Lots of things seems to get slower as we age. Our collagen production slows and our skin sags because of it. Our metabolism slows and we gain weight easier. Our movement slows from a healthy gait to an eventual shuffle.
Even our skin cells don’t shed themselves with the same frequency as they did when we were young. This buildup makes the skin wrinkled, blotchy, and can make it appear somewhat drab. A chemical peel with the team at Deschutes can force some of those skin cells to shed again, rejuvenating the skin as it did in your younger days.
The goal is to remove the top layers of the skin, exposing unlined, new skin beneath. At Deschutes, we do mostly lighter chemical peels that use naturally occurring acids, leaving more aggressive skin procedures to our lasers.
What can be addressed with chemical peels?
Reduce and diminish the appearance of fine lines and wrinkles
Improve skin tone
Reduce the appearance of dark areas from pregnancy or birth control pills
Treat certain forms of acne
Improve the appearance of minor scars
Decrease the prominence of sun spots and other sun damage
How do we do chemical peels at Deschutes?
The concept behind a chemical peel is to apply a chemical to the skin (usually the face) and then allow that chemical to penetrate the layers of the skin, causing peeling in a few days.
At your appointment, your skin is first thoroughly cleaned and your eyes and hair are protected. We then apply the chemical solution to your treatment areas. The solution and its duration on your skin are dependent on the patient’s individual skin conditions. Generally we use glycolic, salicylic acid, or lactic acid. These acids are all naturally occurring in foods such as fruit or dairy products.
Chemical peels vs. laser resurfacing
We offer both chemical peels and various forms of laser resurfacing at Deschutes and believe both areas can benefit our patients. We don’t perform many deep peels any longer, however.
Why not peel your way to better skin? Call us at Deschutes, 541-330-0900, and ask about our chemical peels.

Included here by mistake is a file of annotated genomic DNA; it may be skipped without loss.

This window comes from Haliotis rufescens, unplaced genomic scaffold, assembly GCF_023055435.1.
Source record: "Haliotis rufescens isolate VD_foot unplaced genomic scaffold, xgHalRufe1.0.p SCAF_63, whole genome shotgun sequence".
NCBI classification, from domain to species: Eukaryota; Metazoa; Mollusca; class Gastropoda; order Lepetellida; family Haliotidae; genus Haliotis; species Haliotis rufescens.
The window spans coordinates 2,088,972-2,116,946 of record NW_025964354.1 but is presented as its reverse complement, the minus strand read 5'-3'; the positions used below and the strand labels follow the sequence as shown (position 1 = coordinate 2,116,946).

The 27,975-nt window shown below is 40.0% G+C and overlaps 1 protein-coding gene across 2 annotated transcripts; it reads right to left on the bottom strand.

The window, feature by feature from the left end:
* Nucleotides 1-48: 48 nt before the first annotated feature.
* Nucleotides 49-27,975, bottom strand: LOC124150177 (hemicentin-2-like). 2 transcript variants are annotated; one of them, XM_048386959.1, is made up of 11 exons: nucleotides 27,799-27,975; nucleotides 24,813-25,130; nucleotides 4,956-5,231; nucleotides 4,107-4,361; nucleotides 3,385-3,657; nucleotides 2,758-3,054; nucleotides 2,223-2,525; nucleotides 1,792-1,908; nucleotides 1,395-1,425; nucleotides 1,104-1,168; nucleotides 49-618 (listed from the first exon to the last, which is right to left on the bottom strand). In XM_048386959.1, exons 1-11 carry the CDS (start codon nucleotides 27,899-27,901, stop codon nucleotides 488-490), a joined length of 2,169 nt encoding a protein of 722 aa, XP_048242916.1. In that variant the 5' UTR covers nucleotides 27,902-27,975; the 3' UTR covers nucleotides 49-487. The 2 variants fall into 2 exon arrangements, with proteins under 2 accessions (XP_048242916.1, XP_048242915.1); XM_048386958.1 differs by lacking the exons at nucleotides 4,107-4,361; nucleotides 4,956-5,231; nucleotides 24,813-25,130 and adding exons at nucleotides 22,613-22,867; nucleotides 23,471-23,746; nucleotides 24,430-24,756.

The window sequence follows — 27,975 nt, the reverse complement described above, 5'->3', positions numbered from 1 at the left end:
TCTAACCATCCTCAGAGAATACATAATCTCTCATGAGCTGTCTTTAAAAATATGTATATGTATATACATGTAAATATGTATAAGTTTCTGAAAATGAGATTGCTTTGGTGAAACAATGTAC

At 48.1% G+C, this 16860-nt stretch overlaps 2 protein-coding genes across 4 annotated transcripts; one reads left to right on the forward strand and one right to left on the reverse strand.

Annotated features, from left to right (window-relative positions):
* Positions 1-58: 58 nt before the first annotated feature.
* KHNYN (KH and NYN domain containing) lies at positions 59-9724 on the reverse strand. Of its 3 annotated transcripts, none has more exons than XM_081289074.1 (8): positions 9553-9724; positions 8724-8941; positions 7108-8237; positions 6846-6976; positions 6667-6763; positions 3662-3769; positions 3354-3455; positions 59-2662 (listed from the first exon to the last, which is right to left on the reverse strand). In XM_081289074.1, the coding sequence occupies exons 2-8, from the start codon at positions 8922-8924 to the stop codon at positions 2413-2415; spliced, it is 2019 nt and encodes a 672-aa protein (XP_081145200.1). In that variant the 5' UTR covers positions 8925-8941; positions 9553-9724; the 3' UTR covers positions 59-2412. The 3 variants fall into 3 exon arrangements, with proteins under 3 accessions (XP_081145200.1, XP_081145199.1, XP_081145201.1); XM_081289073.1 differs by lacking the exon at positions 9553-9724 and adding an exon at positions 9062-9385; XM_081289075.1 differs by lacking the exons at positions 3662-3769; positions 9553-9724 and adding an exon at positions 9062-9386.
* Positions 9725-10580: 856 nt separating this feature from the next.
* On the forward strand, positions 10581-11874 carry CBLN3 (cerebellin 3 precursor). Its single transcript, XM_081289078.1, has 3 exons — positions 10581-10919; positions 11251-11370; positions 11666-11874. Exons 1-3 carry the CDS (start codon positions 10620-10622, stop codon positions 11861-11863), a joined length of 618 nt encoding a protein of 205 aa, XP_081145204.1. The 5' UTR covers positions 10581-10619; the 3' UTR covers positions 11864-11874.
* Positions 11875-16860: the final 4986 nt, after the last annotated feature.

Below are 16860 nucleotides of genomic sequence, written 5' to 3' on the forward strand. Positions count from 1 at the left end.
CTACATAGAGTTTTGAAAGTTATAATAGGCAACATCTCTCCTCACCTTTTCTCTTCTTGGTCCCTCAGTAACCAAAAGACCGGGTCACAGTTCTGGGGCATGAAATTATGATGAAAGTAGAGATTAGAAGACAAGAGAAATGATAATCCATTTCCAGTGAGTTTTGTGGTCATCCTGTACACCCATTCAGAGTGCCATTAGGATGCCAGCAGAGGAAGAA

Skin cancer isn’t an unknown commodity any longer. Most people know at least something about skin cancer and usually take some measures to help prevent it. But at Deschutes we believe knowledge is the key, so here’s some other information on skin cancer.
Who is at risk?
Skin cancer tends to develop in people with light skin. It is estimated that from 40 to 50% of people with fair skin who live to be at least 65 years old will develop at least one skin cancer in their lives. As you would expect, the incidence of skin cancer is higher in places with intense sunshine, places such as Florida, Arizona, and Hawaii. Overall, skin cancer is most common in Australia, which was settled by fair-skinned people of English and Irish descent.
What causes skin cancer?
Exposure to sunlight is the main cause of skin cancer, but it has different effects in different skin cancers. The ultraviolet rays in sunshine are the culprits, as they can alter the genetic material in skin cells, causing them to mutate. Basal cell carcinomas and squamous cell carcinomas are linked to the amount of sun exposure a person receives. Fair-skinned people who spend a good deal of time outdoors will likely develop one of these two carcinomas. Melanoma is a bit different. The development of melanoma is thought to be related to excessive sun exposure that results in scorching sunburns, the type that peel and blister. It is estimated that just one blistering sunburn during childhood doubles a person’s risk for developing melanoma later in life.
Melanin is the issue. Melanin is the pigment in the skin that helps protect the skin. The reason people tan is because that is the response of melanin to the sun exposure, darkening the skin. Fair-skinned people have less melanin in their skin so they have less protection. Redheads, blue-eyed blonds, and others with very light skin have the highest incidence of skin cancers.
Know your ABCDEs
These five letters can come in handy when looking for skin cancers on your skin.
Asymmetry — If one half of the mole doesn’t match the other half, that’s a concern. Normal moles are symmetrical.
Border — If the border or edges of your mole are ragged, blurred, or irregular, that is a reason to call us at Deschutes. Melanoma lesions often have irregular borders.
Color — Normal moles are a single shade throughout. If your mole has changed color or if it has different shades of tan, brown, black, blue, white, or red, then it should be checked.
Diameter — If a mole is larger than the eraser of a pencil it needs to be checked.
Evolving — If a mole evolves by shrinking, growing larger, changing color, itching or bleeding, or other changes it should be checked. Melanoma lesions often grow in size or gain height rapidly.
In a sunny place like Bend, we all need to be aware of the signs of skin cancer. And you should have the pros at Deschutes check your skin once every year. Call us at 541-330-0900 to schedule your exam.